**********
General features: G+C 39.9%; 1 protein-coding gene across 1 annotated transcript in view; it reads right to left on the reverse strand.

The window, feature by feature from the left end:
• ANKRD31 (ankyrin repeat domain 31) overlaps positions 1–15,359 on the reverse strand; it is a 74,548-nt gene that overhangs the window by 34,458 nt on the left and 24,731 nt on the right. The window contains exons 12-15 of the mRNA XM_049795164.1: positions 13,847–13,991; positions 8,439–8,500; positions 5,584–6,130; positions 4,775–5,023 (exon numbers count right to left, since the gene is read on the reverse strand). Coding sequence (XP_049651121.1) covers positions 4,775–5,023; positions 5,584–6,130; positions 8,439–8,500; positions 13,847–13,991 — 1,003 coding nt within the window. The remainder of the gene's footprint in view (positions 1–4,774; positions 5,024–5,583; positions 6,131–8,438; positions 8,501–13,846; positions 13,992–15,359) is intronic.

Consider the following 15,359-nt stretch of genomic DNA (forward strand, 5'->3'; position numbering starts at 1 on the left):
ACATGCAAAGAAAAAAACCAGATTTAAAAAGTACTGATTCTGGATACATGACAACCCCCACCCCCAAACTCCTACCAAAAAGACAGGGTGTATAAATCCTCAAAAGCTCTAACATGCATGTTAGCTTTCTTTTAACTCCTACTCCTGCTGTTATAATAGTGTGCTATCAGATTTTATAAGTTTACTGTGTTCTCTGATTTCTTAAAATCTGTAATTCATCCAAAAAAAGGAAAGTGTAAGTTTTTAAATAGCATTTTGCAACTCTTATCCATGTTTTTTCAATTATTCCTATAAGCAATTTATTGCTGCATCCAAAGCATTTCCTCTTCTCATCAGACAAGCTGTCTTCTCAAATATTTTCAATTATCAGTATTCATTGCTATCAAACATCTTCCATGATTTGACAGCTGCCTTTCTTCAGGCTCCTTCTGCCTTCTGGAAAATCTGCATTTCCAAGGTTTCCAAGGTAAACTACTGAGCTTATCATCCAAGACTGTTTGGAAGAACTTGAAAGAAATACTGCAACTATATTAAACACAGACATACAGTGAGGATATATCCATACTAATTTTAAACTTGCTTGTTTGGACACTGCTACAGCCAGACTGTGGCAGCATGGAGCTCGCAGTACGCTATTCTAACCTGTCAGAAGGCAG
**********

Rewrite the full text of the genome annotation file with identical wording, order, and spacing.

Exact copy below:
General features: G+C 39.9%; 1 protein-coding gene across 1 annotated transcript in view; it reads right to left on the reverse strand.

The window, feature by feature from the left end:
• ANKRD31 (ankyrin repeat domain 31) overlaps positions 1–15,359 on the reverse strand; it is a 74,548-nt gene that overhangs the window by 34,458 nt on the left and 24,731 nt on the right. The window contains exons 12-15 of the mRNA XM_049795164.1: positions 13,847–13,991; positions 8,439–8,500; positions 5,584–6,130; positions 4,775–5,023 (exon numbers count right to left, since the gene is read on the reverse strand). Coding sequence (XP_049651121.1) covers positions 4,775–5,023; positions 5,584–6,130; positions 8,439–8,500; positions 13,847–13,991 — 1,003 coding nt within the window. The remainder of the gene's footprint in view (positions 1–4,774; positions 5,024–5,583; positions 6,131–8,438; positions 8,501–13,846; positions 13,992–15,359) is intronic.

Consider the following 15,359-nt stretch of genomic DNA (forward strand, 5'->3'; position numbering starts at 1 on the left):
ACATGCAAAGAAAAAAACCAGATTTAAAAAGTACTGATTCTGGATACATGACAACCCCCACCCCCAAACTCCTACCAAAAAGACAGGGTGTATAAATCCTCAAAAGCTCTAACATGCATGTTAGCTTTCTTTTAACTCCTACTCCTGCTGTTATAATAGTGTGCTATCAGATTTTATAAGTTTACTGTGTTCTCTGATTTCTTAAAATCTGTAATTCATCCAAAAAAAGGAAAGTGTAAGTTTTTAAATAGCATTTTGCAACTCTTATCCATGTTTTTTCAATTATTCCTATAAGCAATTTATTGCTGCATCCAAAGCATTTCCTCTTCTCATCAGACAAGCTGTCTTCTCAAATATTTTCAATTATCAGTATTCATTGCTATCAAACATCTTCCATGATTTGACAGCTGCCTTTCTTCAGGCTCCTTCTGCCTTCTGGAAAATCTGCATTTCCAAGGTTTCCAAGGTAAACTACTGAGCTTATCATCCAAGACTGTTTGGAAGAACTTGAAAGAAATACTGCAACTATATTAAACACAGACATACAGTGAGGATATATCCATACTAATTTTAAACTTGCTTGTTTGGACACTGCTACAGCCAGACTGTGGCAGCATGGAGCTCGCAGTACGCTATTCTAACCTGTCAGAAGGCAG